What would you tell women who are interested in starting a similar program in their community?
We wanted to have a lot of programs but needed to learn how to prioritize. That was one of our greatest challenges. We wanted to respond to all the needs, but Gerrie always said no, we can't go too fast and lose our focus; we can't respond to everything, so let's focus on education and English and open doors for organizations around us to help with other community needs.
She helped us figure out our skills and gave us responsibilities accordingly, and mine was with handling and receiving visitors, organizing our classes and groups. Together, we have all the resources. That's why I believe God made different talents — so that together, we can accomplish.
The structure of ARISE is a circle. Everybody is important but has different responsibilities. I cleaned the toilets this morning, and even that made me feel proud, even if a few moments later I'm working with the media. It's OK to do the hard work in general and be in leadership.
Everyone could be able to start an ARISE if they have the love to listen to needs and the belief in others — be open to working hard together, building the trust in each other. This is one of the very essential requests to work as a nonprofit, to invite everyone at the table no matter their faith, because we see God in each person. If we can do it, anyone can.
Gerrie always said, 'I want to see ARISE in the hands of the community, of the immigrants, because you know your needs. I don't want to see a gringo advocate for your needs, because they don't pay attention to me; that's not my pain, it's your pain.' She encouraged us to be our own advocate and speak out on our needs and problems. That's one of my recommendations.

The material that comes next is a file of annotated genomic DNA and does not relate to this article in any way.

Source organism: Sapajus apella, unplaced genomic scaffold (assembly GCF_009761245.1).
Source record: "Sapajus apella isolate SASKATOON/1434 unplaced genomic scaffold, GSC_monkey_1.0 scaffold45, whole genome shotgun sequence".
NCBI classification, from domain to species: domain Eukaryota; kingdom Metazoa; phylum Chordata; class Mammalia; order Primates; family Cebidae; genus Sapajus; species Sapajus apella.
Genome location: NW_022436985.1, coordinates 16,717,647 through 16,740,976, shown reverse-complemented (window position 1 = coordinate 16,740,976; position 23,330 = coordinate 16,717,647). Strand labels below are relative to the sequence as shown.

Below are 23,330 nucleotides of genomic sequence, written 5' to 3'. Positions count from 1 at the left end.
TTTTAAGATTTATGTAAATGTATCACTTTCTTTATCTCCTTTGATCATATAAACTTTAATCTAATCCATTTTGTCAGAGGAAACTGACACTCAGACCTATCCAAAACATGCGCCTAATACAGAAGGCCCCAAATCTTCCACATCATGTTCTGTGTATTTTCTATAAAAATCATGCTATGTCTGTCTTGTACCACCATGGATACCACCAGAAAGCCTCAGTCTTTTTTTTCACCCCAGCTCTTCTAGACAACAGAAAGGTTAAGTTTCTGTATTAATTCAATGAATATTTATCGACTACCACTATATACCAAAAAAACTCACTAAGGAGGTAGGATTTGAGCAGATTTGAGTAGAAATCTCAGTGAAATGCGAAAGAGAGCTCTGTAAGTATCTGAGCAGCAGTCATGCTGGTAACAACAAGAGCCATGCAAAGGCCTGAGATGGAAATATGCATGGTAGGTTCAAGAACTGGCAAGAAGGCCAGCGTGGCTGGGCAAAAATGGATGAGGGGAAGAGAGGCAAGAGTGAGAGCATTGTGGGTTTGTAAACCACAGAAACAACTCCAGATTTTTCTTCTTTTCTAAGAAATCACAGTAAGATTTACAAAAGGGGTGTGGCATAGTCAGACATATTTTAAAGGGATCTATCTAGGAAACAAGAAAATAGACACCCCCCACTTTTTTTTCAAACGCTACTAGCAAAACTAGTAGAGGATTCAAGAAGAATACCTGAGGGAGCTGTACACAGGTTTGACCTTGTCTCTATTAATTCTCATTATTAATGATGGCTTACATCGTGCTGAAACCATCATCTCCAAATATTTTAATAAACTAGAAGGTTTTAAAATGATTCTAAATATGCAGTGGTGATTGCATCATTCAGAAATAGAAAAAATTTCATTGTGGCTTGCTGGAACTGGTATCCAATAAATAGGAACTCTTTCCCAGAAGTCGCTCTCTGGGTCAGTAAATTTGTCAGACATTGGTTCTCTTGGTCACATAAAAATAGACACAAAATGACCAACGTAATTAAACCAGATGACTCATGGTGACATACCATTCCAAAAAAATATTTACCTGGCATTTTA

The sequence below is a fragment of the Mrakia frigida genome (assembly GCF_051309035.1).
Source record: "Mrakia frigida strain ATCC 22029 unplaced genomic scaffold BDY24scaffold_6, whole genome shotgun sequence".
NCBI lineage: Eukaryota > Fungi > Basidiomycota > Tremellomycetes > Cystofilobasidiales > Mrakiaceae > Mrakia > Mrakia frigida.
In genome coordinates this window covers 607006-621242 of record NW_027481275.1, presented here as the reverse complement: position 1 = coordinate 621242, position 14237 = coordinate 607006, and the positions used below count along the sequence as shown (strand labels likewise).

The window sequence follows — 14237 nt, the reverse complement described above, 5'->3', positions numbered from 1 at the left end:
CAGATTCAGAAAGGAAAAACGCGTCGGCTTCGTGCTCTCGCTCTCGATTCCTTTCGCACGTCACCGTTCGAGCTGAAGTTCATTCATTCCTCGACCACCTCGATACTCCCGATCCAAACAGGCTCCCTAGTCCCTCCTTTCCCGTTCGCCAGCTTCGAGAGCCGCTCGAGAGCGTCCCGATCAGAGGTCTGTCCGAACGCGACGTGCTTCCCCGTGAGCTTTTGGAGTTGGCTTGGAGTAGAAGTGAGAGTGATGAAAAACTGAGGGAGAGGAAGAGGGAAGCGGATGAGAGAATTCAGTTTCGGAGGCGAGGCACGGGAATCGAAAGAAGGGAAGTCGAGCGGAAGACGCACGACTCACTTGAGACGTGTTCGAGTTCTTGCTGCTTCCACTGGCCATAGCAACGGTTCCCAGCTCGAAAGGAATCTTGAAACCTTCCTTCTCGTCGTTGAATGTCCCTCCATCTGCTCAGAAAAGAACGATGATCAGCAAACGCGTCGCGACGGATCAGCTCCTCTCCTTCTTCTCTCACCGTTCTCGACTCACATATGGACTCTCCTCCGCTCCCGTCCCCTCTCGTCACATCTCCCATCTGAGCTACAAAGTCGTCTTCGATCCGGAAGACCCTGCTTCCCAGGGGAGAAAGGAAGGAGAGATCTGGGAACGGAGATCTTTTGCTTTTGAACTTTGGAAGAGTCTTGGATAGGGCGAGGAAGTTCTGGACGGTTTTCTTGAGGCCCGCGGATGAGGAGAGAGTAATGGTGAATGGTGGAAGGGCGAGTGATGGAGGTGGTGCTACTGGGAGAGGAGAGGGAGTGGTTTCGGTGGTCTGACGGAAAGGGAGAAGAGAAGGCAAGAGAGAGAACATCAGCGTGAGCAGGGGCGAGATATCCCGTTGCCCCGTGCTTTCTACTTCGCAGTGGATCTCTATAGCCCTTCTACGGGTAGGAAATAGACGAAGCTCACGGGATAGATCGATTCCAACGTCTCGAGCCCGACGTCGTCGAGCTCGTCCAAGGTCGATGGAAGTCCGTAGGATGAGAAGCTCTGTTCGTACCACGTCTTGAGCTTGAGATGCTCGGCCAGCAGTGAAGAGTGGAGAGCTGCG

How do you seek the Holy Spirit in your work?
In the strength and happiness that I feel working here. The Holy Spirit really allows me to make decisions and allows me to stay here and continue the work here and enjoy it. That I enjoy my job is the work of the Holy Spirit. Every time I see a child finish the early childhood program, I feel joy. When I see the ladies talking in English and communicating with staff, I feel the Holy Spirit. When I see our first table, our first building, then [our first] computer, and then we see another center, more staff, more programs — I don't have the words to explain to you how good we feel as a staff and how happy we are, how blessed we feel. I believe God made the call for everyone else. And I feel I am in the place that God has made for me.
When Gerrie explained associates to me, I thought, 'What a gift!' I can learn from the sisters, but I was married with children, so I couldn't be a sister. But this way, I can share their mission and associate with them. I was so happy and privileged to be a part of them and learning how they see God, which is now the way I see God. I was always taught that God is in heaven and Earth, but I never saw him as part of my heart too, as inside of me, too. It's a spirituality that I had to learn.
[Soli Salgado is a staff writer for Global Sisters Report. Her email address is email@example.com. Follow her on Twitter: @soli_salgado.]
Adrian Dominican Sr. Nancy Murray is a writer and actor in her own right. GSR interviewed her about her work and her family, which includes her brother, Bill Murray.